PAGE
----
Safety & Review, MIS SI Joint Fusion (Shamrock - Global Spine J 2019)

The Safety Profile of Percutaneous Minimally Invasive Sacroiliac Joint Fusion

Shamrock AG, Patel A, Alam M, Shamrock KH, Maaieh MA.
Global Spine J. 2019 Feb 14. [Epub ahead of print].
DOI: 10.1177/2192568218816981

ABSTRACT

Study Design: Literature Review.

Objectives: Systematic review of the existing literature to determine the safety of minimally invasive (MI) sacroiliac (SI) joint fusion through the determination of the rate of procedural and device-related intraoperative and postoperative complications.

Methods: All original studies with reported complication rates were included for analysis. Complications were defined as procedural if secondary to the MI surgery and device related if caused by placement of the implant. Complication rates are reported using descriptive statistics. Random-effects meta-analysis was performed for preoperative and postoperative Visual Analog Score (VAS) pain ratings and Oswestry Disability Index (ODI) scores.

Results: Fourteen studies of 720 patients (499 females/221 males) with a mean follow-up of 22 months were included. Ninety-nine patients (13.75%) underwent bilateral SI joint arthrodesis resulting in a total of 819 SI joints fused. There were 91 reported procedural-related complications (11.11%) with the most common adverse event being surgical wound infection/drainage (n = 17). Twenty-five adverse events were attributed to be secondary to placement of the implant (3.05%) with nerve root impingement (n = 13) being the most common. The revision rate was 2.56%. MI SI joint fusion reduced VAS scores from 82.42 (95% confidence interval [CI] 79.34-85.51) to 29.03 (95% CI 25.05-33.01) and ODI scores from 57.44 (95% CI 54.73-60.14) to 29.42 (95% CI 20.62-38.21).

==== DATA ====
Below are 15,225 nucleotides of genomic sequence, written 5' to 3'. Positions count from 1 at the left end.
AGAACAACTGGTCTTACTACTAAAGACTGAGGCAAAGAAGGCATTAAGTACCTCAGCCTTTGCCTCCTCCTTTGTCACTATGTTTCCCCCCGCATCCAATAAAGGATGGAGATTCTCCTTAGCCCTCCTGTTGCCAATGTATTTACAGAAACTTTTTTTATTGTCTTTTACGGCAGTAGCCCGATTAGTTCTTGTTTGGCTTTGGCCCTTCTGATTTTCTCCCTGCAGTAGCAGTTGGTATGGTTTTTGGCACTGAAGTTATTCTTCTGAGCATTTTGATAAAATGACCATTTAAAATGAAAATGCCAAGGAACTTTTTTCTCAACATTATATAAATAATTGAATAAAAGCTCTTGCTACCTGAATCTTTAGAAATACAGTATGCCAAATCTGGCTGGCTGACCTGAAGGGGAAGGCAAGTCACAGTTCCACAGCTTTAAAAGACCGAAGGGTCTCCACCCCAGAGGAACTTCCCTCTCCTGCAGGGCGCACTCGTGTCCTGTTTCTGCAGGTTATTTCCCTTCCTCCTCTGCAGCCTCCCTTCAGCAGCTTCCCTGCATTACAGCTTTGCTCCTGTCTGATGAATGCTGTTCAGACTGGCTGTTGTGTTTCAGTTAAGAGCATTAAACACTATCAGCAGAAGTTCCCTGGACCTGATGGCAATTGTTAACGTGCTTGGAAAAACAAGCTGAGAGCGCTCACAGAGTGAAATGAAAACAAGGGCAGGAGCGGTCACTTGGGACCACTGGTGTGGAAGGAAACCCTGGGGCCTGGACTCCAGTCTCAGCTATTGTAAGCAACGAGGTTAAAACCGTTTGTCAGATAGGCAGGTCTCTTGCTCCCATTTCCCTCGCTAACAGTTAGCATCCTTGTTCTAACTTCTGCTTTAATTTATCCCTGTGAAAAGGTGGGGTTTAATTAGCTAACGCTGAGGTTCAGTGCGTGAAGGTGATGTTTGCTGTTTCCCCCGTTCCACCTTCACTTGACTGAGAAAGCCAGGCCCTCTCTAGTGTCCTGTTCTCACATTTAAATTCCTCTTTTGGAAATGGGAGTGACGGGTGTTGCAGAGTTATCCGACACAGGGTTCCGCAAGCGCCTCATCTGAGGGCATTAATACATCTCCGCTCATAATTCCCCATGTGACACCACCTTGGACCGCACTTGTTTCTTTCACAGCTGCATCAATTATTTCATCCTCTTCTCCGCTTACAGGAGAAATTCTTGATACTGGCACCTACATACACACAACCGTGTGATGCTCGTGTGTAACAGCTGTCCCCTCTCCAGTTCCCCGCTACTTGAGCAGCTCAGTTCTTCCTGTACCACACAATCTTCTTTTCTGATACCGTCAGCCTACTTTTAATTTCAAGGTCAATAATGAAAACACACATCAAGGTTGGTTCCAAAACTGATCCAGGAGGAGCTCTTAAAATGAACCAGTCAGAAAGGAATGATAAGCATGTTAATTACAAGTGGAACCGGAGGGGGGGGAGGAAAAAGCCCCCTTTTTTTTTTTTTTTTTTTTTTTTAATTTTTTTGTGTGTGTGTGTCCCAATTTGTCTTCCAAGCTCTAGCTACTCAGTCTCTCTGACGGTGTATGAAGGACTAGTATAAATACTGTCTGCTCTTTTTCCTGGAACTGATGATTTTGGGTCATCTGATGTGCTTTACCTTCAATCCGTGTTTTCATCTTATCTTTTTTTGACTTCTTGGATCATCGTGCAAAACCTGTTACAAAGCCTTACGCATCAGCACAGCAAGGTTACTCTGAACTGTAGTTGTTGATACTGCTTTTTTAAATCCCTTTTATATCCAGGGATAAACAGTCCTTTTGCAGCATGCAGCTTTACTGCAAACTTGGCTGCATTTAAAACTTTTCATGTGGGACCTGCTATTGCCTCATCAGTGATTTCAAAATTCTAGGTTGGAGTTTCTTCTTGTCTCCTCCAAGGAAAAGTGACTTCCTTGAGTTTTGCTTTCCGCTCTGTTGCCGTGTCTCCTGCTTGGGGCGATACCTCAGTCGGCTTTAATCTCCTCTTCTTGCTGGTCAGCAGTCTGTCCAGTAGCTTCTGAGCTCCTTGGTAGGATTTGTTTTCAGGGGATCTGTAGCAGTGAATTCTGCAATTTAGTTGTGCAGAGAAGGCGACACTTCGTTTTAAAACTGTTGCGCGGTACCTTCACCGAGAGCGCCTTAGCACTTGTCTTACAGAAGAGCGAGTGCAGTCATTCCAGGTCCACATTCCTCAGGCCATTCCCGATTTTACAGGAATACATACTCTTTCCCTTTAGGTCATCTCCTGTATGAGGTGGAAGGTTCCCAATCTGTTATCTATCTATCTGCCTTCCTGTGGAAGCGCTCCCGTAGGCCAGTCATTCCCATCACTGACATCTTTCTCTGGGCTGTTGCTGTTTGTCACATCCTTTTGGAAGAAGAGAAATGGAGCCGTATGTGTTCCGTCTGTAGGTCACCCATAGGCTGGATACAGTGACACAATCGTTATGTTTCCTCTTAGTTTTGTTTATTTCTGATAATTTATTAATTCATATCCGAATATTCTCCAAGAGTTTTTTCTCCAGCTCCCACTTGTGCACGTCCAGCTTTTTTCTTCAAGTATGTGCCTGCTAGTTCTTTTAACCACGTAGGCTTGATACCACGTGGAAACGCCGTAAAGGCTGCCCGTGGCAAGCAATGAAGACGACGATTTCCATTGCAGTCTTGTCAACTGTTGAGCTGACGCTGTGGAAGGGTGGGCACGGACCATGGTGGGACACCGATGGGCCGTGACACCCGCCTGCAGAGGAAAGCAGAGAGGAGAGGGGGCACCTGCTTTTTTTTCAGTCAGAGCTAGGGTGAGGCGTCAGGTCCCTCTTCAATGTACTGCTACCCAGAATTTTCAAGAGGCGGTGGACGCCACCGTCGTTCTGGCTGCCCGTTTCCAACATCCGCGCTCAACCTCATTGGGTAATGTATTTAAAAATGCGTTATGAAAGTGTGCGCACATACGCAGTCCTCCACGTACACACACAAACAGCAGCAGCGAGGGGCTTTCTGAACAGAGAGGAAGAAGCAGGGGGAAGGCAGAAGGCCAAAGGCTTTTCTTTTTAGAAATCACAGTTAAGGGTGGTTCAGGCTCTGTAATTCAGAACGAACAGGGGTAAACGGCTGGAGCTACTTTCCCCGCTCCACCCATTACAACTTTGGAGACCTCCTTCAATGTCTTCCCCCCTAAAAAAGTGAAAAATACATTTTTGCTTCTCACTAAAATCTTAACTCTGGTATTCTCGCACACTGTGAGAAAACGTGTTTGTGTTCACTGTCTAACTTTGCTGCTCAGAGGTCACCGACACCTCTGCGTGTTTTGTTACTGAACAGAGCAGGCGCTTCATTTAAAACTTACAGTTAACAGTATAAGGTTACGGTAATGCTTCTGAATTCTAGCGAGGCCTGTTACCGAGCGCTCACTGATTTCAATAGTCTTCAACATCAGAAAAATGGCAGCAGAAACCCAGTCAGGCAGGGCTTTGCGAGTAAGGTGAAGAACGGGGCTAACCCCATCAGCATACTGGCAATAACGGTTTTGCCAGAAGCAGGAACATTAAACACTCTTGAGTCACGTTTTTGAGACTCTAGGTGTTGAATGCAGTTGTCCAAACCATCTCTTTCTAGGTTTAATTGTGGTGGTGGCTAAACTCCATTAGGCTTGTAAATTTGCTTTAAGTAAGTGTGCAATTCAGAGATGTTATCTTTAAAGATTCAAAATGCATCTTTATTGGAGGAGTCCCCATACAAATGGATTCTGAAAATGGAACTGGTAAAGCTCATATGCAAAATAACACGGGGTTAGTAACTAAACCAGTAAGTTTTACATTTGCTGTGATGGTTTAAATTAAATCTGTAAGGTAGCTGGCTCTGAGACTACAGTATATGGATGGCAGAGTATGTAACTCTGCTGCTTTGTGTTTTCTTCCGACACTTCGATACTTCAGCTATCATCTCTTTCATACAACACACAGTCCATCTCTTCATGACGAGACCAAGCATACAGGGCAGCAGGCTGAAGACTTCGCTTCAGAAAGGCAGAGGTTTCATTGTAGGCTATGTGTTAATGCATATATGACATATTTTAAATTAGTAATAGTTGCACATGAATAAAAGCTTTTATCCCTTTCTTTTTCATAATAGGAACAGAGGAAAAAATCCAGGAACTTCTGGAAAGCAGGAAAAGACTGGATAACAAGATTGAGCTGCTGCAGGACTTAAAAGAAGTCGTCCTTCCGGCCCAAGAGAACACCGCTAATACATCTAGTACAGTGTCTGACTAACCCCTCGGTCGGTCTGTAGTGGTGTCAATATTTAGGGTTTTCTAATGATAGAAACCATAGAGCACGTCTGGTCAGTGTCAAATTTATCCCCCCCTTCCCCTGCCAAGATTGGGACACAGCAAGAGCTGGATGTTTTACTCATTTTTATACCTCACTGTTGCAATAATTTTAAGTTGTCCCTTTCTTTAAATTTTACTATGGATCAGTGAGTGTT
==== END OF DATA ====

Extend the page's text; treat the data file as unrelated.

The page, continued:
Conclusions: MI SI joint fusion is a relatively safe procedure but is not without certain risks. Further work must be done to optimize the procedure’s complication profile. Possible areas of improvement include preoperative patient optimization, operative technique, and use of intraoperative real-time imaging.

KEYWORDS: sacrum, fusion, pelvic, fixation, computer-assisted navigation, low back pain, lumbosacral, orthopedic

Author Information

Shamrock AG

Looking for Answers?

We can help. Tell us what you're looking for below.